"I giorni d'inverno finiscono presto."

Translation:The days of winter end early.

February 7, 2013



Why is it wrong to say "the days of the winter end early"?

January 4, 2014


In English we don't say "the winter" when referring to the season itself, it's simply "winter". EDIT: actually, maybe that's not true. "I ski in the winter" is just fine. I'm not sure exactly why, but I speak English natively and "the days of the winter" just sounds wrong to me.

January 5, 2014


What about 500 days of summer? I know it has double meaning, but this is the only example I can think of. Is it acceptable?

April 14, 2014


(Native AmE speaker) Yes. In fact "500 days of the summer" sounds weird (at least to an American), unless you're saying something like "10 days of the summer last year were hot" since we're referring to a specific summer.

May 22, 2018


I think the issue at hand is that in English, we favour the 's style possessive with definite nouns. The instances where we convert it to the of style possessive is when there's a modifier.


  • "That's the classroom of the teacher." (awkward)

  • "That's the classroom of the teacher who gives very low marks." (natural)

It works with seasons as well:

  • "The days of the winter were freezing." (awkward)

  • "The days of the winter of 1976 were freezing." (natural; could be phrased otherwise, but still still natural).

May 27, 2018


The difference is simple, sometimes is winterly, sometimes is only one winter

October 5, 2014


Mfelix is right. Native speakers don't say "the days of the winter". Don't know what the grammatical explanation is for this.

April 3, 2019


Because it's not "del inverno" which would be "of the winter". "D'inverno" simply means "of winter"

August 8, 2014


"Winter days finish early", and this is it.

August 12, 2013


Winter days finish quickly?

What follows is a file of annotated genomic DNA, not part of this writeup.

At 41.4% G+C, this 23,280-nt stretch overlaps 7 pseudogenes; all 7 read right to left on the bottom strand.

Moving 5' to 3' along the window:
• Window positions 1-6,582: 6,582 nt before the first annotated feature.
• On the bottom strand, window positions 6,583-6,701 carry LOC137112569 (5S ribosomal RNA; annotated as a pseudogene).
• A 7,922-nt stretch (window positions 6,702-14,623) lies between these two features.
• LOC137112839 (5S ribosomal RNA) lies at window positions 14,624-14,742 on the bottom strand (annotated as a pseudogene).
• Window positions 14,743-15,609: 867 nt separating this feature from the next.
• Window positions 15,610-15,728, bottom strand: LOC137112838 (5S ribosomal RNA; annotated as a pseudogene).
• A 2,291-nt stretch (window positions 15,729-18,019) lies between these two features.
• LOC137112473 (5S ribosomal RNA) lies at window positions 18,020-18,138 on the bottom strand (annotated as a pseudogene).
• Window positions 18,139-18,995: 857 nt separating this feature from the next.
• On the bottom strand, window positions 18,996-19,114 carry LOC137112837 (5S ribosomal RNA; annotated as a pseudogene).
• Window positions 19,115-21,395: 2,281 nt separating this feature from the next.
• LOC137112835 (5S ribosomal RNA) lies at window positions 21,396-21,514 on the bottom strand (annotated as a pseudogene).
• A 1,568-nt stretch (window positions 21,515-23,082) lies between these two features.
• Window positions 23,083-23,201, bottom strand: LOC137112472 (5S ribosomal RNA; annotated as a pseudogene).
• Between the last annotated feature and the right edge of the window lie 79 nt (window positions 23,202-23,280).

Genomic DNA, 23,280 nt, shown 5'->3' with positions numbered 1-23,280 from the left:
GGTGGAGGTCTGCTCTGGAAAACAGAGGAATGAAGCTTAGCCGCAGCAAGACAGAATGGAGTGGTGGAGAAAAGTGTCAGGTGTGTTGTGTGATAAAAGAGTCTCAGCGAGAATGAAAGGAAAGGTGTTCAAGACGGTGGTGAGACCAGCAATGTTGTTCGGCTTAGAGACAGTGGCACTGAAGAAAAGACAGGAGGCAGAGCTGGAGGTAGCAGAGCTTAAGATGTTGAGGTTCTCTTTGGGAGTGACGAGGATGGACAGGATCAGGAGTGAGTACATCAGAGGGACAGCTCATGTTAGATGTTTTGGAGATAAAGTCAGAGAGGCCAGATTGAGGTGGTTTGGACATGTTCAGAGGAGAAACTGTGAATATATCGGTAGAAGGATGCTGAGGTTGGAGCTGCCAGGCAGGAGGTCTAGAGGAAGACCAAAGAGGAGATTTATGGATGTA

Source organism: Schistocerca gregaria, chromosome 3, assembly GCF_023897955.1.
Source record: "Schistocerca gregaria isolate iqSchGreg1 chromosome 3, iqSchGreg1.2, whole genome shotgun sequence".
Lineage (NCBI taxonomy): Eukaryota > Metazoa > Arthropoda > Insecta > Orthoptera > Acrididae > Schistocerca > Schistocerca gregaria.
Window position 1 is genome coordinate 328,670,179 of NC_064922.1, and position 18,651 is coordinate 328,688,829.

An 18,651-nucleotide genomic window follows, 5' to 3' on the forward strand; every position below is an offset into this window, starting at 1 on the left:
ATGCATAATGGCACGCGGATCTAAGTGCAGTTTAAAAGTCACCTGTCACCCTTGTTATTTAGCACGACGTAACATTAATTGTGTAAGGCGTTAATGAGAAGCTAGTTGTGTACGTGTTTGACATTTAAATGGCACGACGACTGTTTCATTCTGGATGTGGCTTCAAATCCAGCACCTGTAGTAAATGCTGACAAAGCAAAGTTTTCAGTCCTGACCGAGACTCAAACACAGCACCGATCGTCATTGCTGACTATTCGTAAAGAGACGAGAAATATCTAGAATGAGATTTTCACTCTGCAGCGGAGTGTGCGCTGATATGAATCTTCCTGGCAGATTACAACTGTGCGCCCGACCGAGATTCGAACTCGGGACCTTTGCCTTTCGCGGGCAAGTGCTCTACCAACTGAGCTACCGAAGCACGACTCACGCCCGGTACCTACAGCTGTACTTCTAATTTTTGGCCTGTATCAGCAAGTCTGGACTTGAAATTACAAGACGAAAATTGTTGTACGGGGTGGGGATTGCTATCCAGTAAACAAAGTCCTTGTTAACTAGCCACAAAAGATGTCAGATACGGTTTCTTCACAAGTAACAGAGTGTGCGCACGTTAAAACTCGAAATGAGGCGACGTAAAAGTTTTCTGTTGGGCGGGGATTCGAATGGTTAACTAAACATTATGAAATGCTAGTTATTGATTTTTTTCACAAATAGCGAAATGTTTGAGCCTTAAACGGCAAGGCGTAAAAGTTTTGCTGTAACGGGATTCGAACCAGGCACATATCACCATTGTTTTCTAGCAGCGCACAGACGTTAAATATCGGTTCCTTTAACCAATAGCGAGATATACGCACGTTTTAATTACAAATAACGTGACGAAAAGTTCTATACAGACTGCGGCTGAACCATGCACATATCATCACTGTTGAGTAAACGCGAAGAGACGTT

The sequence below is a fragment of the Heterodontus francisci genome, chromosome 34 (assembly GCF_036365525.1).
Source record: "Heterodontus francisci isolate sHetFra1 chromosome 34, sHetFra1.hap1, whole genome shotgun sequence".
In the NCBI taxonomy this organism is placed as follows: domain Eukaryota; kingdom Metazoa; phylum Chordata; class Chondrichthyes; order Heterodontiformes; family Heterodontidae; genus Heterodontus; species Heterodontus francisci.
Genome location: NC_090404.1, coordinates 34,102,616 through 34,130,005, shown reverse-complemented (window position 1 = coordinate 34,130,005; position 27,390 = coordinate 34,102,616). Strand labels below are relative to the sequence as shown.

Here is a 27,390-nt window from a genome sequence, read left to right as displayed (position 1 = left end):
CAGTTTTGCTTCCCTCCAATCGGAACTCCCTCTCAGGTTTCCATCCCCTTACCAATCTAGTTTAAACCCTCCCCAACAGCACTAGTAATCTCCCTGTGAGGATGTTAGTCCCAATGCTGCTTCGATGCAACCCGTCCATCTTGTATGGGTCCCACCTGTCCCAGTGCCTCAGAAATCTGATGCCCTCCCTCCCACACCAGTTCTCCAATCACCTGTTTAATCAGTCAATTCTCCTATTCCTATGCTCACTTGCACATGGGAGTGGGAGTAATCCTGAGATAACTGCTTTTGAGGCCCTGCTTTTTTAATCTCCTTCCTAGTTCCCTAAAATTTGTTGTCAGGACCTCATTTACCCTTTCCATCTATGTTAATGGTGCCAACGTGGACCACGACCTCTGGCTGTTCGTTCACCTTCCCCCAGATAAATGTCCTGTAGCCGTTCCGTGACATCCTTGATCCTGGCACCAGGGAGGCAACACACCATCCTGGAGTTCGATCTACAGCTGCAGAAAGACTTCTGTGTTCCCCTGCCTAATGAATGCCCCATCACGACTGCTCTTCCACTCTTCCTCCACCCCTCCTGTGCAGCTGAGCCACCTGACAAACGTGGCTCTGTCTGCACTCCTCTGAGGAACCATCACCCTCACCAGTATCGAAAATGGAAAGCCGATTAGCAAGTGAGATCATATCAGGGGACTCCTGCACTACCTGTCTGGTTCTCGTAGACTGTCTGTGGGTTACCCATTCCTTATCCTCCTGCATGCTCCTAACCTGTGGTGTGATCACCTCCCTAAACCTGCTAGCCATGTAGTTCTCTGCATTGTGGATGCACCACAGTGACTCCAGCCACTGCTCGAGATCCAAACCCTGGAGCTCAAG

June 6, 2014


Do they mean that winter days (daylight hours) are short? (So, winter days are soon over; or winter days end quickly.)

Or do they mean, in a poetic sort of way, that winter will soon be over. (The days of winter end soon/are soon over - although I'm sure most people would say, "will end soon/ will soon be over".) Would an Italian-speaking person use a present tense to mean future in such a case?

September 15, 2014


Is the English translation correct? I would have thought it meant "The days of winter are soon ending".

March 21, 2013


In winter the days are shorter, so the sentence makes sense to me.

January 21, 2014


There's another sentence like this that uses presto and they translate it using a future tense. Why not here?

August 14, 2013


Presto means both "early" and "soon".

September 8, 2013


Could presto also mean "fast" (like it does in music)?

September 17, 2013


Yes. A very useful word. :)

September 18, 2013


Why isn't dell inverno

January 15, 2014


Doesn't the use of the word soon in English require use of the future tense?

June 8, 2014


One can only hope for the people of Westeros!

August 8, 2014


The sentence in Italian refers to winter days in general, not a specific winter, such as, say, THE winter of '98.

August 22, 2014


What is wrong with the winter's days end early?

September 17, 2014


I first thought, "(on) winter days, they end early", as in, with work. Would that be a possible translation as well?

January 24, 2018


I wrote - Winter days end early. And it was accepted

October 17, 2018


Why not "The winter days will end soon"?

January 13, 2019


Ma i giorni dell'estate sono molto lunghi!

March 15, 2019


Funny enough in the listening exercise I totally failed on recognizing "d'inverno", wrote "diverno" and the answer was accepted. Only when I looked at the comments I learned what it should have been... Is "diverno" even a word?

April 18, 2019


the winter days are soon over?

February 7, 2013


The days in winter end early - it gets dark early in the winter.

March 19, 2013


oh god that makes so much more sense now

April 10, 2013


This is not a correct English translation if this is the meaning of the phrase. In English you would say, in the winter the days are shorter or in the winter it gets dark earlier. The winter days end soon is the only English version that makes some sense. The winter days are soon over. It'll get warmer.

December 3, 2014


Would some Italian native please clarify if the Italian means winter will soon be over or winter days are short? DL’s unnatural English is confusing so it is hard to tell.

March 15, 2019


Arrrg I mistranslated "giorni" as "giornali"

September 26, 2014
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